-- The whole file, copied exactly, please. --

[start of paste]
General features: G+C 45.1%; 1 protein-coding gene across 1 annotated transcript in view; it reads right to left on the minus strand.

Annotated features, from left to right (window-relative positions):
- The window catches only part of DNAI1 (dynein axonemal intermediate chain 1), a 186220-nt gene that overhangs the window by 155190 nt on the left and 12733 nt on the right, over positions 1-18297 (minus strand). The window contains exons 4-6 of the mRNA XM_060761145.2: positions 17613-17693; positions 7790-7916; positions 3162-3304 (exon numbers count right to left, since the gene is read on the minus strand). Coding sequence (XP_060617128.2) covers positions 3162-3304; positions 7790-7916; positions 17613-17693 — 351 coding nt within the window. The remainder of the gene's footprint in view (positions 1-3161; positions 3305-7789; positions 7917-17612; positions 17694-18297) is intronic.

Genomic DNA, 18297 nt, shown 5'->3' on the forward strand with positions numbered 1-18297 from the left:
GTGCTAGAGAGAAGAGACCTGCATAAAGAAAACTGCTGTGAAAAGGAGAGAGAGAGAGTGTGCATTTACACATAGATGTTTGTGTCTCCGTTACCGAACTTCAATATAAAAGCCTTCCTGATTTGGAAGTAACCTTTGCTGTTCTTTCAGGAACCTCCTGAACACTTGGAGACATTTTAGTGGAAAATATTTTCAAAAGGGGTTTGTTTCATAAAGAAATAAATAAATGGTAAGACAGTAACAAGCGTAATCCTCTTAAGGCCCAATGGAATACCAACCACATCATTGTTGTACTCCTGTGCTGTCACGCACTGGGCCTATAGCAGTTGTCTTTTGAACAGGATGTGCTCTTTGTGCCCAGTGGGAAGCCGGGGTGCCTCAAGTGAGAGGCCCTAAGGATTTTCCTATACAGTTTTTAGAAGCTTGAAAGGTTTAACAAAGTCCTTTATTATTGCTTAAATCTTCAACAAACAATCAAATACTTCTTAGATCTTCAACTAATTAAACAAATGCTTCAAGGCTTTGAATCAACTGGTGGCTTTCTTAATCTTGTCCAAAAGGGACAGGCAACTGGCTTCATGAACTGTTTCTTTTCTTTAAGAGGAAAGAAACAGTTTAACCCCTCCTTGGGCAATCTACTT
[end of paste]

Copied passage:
General features: G+C 45.1%; 1 protein-coding gene across 1 annotated transcript in view; it reads right to left on the minus strand.

Annotated features, from left to right (window-relative positions):
- The window catches only part of DNAI1 (dynein axonemal intermediate chain 1), a 186220-nt gene that overhangs the window by 155190 nt on the left and 12733 nt on the right, over positions 1-18297 (minus strand). The window contains exons 4-6 of the mRNA XM_060761145.2: positions 17613-17693; positions 7790-7916; positions 3162-3304 (exon numbers count right to left, since the gene is read on the minus strand). Coding sequence (XP_060617128.2) covers positions 3162-3304; positions 7790-7916; positions 17613-17693 — 351 coding nt within the window. The remainder of the gene's footprint in view (positions 1-3161; positions 3305-7789; positions 7917-17612; positions 17694-18297) is intronic.

Genomic DNA, 18297 nt, shown 5'->3' on the forward strand with positions numbered 1-18297 from the left:
GTGCTAGAGAGAAGAGACCTGCATAAAGAAAACTGCTGTGAAAAGGAGAGAGAGAGAGTGTGCATTTACACATAGATGTTTGTGTCTCCGTTACCGAACTTCAATATAAAAGCCTTCCTGATTTGGAAGTAACCTTTGCTGTTCTTTCAGGAACCTCCTGAACACTTGGAGACATTTTAGTGGAAAATATTTTCAAAAGGGGTTTGTTTCATAAAGAAATAAATAAATGGTAAGACAGTAACAAGCGTAATCCTCTTAAGGCCCAATGGAATACCAACCACATCATTGTTGTACTCCTGTGCTGTCACGCACTGGGCCTATAGCAGTTGTCTTTTGAACAGGATGTGCTCTTTGTGCCCAGTGGGAAGCCGGGGTGCCTCAAGTGAGAGGCCCTAAGGATTTTCCTATACAGTTTTTAGAAGCTTGAAAGGTTTAACAAAGTCCTTTATTATTGCTTAAATCTTCAACAAACAATCAAATACTTCTTAGATCTTCAACTAATTAAACAAATGCTTCAAGGCTTTGAATCAACTGGTGGCTTTCTTAATCTTGTCCAAAAGGGACAGGCAACTGGCTTCATGAACTGTTTCTTTTCTTTAAGAGGAAAGAAACAGTTTAACCCCTCCTTGGGCAATCTACTT